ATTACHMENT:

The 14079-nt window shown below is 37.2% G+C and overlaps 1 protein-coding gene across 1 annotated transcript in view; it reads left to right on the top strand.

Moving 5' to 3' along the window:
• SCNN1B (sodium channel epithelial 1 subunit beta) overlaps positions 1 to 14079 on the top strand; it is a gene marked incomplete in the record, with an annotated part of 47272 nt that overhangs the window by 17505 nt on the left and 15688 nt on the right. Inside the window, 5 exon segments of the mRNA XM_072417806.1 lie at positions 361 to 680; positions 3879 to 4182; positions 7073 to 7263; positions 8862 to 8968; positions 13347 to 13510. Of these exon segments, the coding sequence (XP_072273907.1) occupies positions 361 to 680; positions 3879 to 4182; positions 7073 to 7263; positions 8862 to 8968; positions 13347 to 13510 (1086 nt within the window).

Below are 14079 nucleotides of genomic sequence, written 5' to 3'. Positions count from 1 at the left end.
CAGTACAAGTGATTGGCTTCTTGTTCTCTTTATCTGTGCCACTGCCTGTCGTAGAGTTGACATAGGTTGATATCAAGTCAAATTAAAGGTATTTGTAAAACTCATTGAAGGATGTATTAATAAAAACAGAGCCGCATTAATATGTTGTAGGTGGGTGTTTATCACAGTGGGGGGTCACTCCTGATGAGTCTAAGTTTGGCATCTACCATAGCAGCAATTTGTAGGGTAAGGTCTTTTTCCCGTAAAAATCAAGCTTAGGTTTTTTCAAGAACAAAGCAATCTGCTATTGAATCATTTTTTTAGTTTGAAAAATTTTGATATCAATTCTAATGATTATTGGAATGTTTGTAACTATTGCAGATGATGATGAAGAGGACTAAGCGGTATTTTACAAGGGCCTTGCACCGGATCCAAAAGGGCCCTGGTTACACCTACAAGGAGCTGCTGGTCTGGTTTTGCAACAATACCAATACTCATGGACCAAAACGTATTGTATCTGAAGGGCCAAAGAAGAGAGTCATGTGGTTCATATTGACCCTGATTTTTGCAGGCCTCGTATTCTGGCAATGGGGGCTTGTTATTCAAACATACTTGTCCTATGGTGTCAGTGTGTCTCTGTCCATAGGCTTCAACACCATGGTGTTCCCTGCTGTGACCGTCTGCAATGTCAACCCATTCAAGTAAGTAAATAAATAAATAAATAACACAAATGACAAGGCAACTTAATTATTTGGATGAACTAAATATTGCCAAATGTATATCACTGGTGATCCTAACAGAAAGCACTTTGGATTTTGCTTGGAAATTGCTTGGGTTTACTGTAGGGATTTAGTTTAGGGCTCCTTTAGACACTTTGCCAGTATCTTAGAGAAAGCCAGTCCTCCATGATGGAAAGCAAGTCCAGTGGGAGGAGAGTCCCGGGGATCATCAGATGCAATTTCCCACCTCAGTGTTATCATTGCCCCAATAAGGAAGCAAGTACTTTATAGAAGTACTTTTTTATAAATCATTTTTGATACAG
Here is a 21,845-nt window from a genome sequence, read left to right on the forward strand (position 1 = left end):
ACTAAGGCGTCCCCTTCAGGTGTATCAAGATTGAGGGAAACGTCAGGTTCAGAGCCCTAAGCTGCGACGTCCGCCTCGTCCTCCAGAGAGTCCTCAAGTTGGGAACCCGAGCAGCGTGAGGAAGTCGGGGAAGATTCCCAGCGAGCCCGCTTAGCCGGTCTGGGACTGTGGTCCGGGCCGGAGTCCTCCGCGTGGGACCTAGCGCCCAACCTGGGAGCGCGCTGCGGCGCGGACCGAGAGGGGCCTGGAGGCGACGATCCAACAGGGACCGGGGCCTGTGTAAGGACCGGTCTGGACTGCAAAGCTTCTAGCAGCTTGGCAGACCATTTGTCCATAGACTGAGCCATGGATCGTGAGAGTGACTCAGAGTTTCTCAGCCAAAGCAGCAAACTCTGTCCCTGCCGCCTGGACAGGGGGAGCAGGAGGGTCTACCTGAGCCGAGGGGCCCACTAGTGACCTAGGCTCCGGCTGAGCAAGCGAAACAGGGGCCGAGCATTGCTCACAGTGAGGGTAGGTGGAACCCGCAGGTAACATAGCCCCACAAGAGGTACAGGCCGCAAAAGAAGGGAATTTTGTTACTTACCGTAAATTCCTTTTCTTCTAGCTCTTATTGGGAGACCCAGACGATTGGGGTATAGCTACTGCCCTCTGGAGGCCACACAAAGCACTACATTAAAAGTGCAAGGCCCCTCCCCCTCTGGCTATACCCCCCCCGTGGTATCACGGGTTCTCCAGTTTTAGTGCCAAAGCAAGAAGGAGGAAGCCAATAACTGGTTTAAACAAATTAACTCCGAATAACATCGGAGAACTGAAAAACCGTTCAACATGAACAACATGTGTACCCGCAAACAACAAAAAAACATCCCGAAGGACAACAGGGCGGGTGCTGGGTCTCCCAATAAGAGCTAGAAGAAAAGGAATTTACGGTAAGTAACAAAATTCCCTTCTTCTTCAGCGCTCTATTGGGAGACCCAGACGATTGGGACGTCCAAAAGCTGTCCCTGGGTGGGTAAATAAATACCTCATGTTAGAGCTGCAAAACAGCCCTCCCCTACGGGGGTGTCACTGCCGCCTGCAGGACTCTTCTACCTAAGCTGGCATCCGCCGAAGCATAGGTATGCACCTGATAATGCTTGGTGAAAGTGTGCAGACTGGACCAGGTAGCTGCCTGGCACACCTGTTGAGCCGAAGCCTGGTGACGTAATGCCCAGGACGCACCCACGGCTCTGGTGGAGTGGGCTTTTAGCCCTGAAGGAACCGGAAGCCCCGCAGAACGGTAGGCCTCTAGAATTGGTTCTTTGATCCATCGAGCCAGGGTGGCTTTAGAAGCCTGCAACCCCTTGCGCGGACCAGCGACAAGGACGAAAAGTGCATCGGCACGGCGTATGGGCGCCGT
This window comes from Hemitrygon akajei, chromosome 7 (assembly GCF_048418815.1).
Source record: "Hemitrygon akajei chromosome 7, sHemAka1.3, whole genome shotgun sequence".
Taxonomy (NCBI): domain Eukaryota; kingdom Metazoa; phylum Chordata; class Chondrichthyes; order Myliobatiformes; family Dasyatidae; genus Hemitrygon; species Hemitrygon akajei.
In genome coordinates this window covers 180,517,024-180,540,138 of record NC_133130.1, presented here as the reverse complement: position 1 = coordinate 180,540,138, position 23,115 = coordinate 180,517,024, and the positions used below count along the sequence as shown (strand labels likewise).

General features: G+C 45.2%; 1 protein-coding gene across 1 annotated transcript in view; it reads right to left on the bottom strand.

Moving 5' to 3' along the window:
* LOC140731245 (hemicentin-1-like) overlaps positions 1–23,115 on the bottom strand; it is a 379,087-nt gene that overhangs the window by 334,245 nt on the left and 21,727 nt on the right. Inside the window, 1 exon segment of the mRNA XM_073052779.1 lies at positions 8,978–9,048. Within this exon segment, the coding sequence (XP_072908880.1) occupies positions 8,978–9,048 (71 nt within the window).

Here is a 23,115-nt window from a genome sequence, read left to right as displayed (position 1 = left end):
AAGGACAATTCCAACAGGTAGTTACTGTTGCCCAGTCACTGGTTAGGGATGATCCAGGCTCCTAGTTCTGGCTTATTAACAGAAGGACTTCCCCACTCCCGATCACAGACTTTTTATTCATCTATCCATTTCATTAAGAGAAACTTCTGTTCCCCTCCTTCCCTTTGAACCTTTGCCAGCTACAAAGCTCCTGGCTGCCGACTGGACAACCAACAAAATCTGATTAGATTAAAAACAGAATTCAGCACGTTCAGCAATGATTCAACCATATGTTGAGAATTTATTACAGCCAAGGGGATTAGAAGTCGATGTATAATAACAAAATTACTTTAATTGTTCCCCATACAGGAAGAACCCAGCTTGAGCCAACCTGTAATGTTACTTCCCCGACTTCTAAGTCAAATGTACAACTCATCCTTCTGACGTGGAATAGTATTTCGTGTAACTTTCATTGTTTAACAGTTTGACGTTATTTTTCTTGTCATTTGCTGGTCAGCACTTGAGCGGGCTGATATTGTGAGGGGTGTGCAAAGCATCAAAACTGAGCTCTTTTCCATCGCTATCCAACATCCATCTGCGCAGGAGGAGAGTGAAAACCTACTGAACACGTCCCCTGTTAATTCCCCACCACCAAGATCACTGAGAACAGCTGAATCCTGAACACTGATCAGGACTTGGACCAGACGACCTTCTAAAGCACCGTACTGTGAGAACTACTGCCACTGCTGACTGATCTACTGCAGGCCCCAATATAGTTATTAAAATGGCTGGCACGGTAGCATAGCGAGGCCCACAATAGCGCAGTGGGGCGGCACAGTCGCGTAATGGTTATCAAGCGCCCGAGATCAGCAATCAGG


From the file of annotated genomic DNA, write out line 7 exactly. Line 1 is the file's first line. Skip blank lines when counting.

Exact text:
ACTAAGGCGTCCCCTTCAGGTGTATCAAGATTGAGGGAAACGTCAGGTTCAGAGCCCTAAGCTGCGACGTCCGCCTCGTCCTCCAGAGAGTCCTCAAGTTGGGAACCCGAGCAGCGTGAGGAAGTCGGGGAAGATTCCCAGCGAGCCCGCTTAGCCGGTCTGGGACTGTGGTCCGGGCCGGAGTCCTCCGCGTGGGACCTAGCGCCCAACCTGGGAGCGCGCTGCGGCGCGGACCGAGAGGGGCCTGGAGGCGACGATCCAACAGGGACCGGGGCCTGTGTAAGGACCGGTCTGGACTGCAAAGCTTCTAGCAGCTTGGCAGACCATTTGTCCATAGACTGAGCCATGGATCGTGAGAGTGACTCAGAGTTTCTCAGCCAAAGCAGCAAACTCTGTCCCTGCCGCCTGGACAGGGGGAGCAGGAGGGTCTACCTGAGCCGAGGGGCCCACTAGTGACCTAGGCTCCGGCTGAGCAAGCGAAACAGGGGCCGAGCATTGCTCACAGTGAGGGTAGGTGGAACCCGCAGGTAACATAGCCCCACAAGAGGTACAGGCCGCAAAAGAAGGGAATTTTGTTACTTACCGTAAATTCCTTTTCTTCTAGCTCTTATTGGGAGACCCAGACGATTGGGGTATAGCTACTGCCCTCTGGAGGCCACACAAAGCACTACATTAAAAGTGCAAGGCCCCTCCCCCTCTGGCTATACCCCCCCCGTGGTATCACGGGTTCTCCAGTTTTAGTGCCAAAGCAAGAAGGAGGAAGCCAATAACTGGTTTAAACAAATTAACTCCGAATAACATCGGAGAACTGAAAAACCGTTCAACATGAACAACATGTGTACCCGCAAACAACAAAAAAACATCCCGAAGGACAACAGGGCGGGTGCTGGGTCTCCCAATAAGAGCTAGAAGAAAAGGAATTTACGGTAAGTAACAAAATTCCCTTCTTCTTCAGCGCTCTATTGGGAGACCCAGACGATTGGGACGTCCAAAAGCTGTCCCTGGGTGGGTAAATAAATACCTCATGTTAGAGCTGCAAAACAGCCCTCCCCTACGGGGGTGTCACTGCCGCCTGCAGGACTCTTCTACCTAAGCTGGCATCCGCCGAAGCATAGGTATGCACCTGATAATGCTTGGTGAAAGTGTGCAGACTGGACCAGGTAGCTGCCTGGCACACCTGTTGAGCCGAAGCCTGGTGACGTAATGCCCAGGACGCACCCACGGCTCTGGTGGAGTGGGCTTTTAGCCCTGAAGGAACCGGAAGCCCCGCAGAACGGTAGGCCTCTAGAATTGGTTCTTTGATCCATCGAGCCAGGGTGGCTTTAGAAGCCTGCAACCCCTTGCGCGGACCAGCGACAAGGACGAAAAGTGCATCGGCACGGCGTATGGGCGCCGT